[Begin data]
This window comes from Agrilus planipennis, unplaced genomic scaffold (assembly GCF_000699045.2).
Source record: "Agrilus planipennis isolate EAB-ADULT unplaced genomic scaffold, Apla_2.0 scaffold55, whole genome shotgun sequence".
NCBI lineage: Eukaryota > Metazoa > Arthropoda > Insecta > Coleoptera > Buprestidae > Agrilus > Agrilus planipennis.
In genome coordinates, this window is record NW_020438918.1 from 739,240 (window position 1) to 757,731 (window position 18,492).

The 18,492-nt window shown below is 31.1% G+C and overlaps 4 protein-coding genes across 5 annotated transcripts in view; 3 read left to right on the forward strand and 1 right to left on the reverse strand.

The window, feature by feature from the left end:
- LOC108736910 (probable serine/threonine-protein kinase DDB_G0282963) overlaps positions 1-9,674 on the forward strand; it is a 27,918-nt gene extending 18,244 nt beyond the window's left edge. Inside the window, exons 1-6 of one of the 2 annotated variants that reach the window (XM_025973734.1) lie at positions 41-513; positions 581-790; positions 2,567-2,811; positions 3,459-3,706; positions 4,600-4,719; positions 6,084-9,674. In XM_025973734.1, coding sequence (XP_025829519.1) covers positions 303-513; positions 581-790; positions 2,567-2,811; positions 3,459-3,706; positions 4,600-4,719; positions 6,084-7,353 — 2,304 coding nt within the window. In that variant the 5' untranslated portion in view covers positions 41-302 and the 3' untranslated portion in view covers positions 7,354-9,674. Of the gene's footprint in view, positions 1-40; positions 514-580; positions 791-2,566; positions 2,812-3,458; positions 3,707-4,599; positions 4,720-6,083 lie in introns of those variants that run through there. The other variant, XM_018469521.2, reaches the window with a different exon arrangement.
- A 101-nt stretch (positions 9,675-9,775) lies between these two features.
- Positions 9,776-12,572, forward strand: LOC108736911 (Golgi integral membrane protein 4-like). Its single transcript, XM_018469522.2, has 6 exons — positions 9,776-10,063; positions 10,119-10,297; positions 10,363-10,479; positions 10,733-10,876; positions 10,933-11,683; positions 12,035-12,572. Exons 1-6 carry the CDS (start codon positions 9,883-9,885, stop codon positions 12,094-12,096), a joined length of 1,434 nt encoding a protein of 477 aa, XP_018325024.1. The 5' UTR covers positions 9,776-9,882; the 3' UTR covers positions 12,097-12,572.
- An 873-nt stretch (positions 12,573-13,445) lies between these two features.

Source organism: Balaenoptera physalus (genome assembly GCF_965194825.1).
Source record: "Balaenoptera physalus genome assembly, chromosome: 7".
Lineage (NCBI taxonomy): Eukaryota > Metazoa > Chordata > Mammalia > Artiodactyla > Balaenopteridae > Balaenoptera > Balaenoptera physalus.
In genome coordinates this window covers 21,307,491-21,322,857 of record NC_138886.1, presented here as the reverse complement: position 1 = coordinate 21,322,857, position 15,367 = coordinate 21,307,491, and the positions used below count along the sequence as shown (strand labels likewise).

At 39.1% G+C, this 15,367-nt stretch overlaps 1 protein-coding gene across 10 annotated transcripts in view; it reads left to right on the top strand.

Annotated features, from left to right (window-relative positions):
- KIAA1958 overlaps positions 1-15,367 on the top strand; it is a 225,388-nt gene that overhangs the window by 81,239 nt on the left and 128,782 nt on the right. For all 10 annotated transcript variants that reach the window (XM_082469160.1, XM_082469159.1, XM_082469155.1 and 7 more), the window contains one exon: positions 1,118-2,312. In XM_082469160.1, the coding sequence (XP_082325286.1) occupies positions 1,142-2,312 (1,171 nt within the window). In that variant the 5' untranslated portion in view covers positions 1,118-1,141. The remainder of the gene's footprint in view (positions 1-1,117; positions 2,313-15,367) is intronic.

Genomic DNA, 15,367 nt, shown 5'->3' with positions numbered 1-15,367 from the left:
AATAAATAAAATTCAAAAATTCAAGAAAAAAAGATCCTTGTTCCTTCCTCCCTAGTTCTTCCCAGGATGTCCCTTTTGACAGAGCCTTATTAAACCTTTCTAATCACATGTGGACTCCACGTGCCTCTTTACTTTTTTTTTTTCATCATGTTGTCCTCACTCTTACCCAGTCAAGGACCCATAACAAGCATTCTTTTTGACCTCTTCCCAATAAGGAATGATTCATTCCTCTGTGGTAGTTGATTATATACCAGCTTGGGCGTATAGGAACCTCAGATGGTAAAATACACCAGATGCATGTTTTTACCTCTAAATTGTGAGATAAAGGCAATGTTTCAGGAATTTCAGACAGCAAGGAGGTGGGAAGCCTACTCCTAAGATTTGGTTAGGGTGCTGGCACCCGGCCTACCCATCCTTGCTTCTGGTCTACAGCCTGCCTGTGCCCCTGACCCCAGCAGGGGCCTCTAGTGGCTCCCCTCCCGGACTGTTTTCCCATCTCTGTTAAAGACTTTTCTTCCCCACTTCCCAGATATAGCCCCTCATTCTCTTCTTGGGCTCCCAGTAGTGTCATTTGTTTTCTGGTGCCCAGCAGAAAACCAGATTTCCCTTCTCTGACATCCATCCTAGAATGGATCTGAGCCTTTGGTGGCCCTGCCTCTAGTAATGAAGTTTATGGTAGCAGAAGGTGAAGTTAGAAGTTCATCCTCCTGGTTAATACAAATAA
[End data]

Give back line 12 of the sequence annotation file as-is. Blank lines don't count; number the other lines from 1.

Source record: "Balaenoptera physalus genome assembly, chromosome: 7".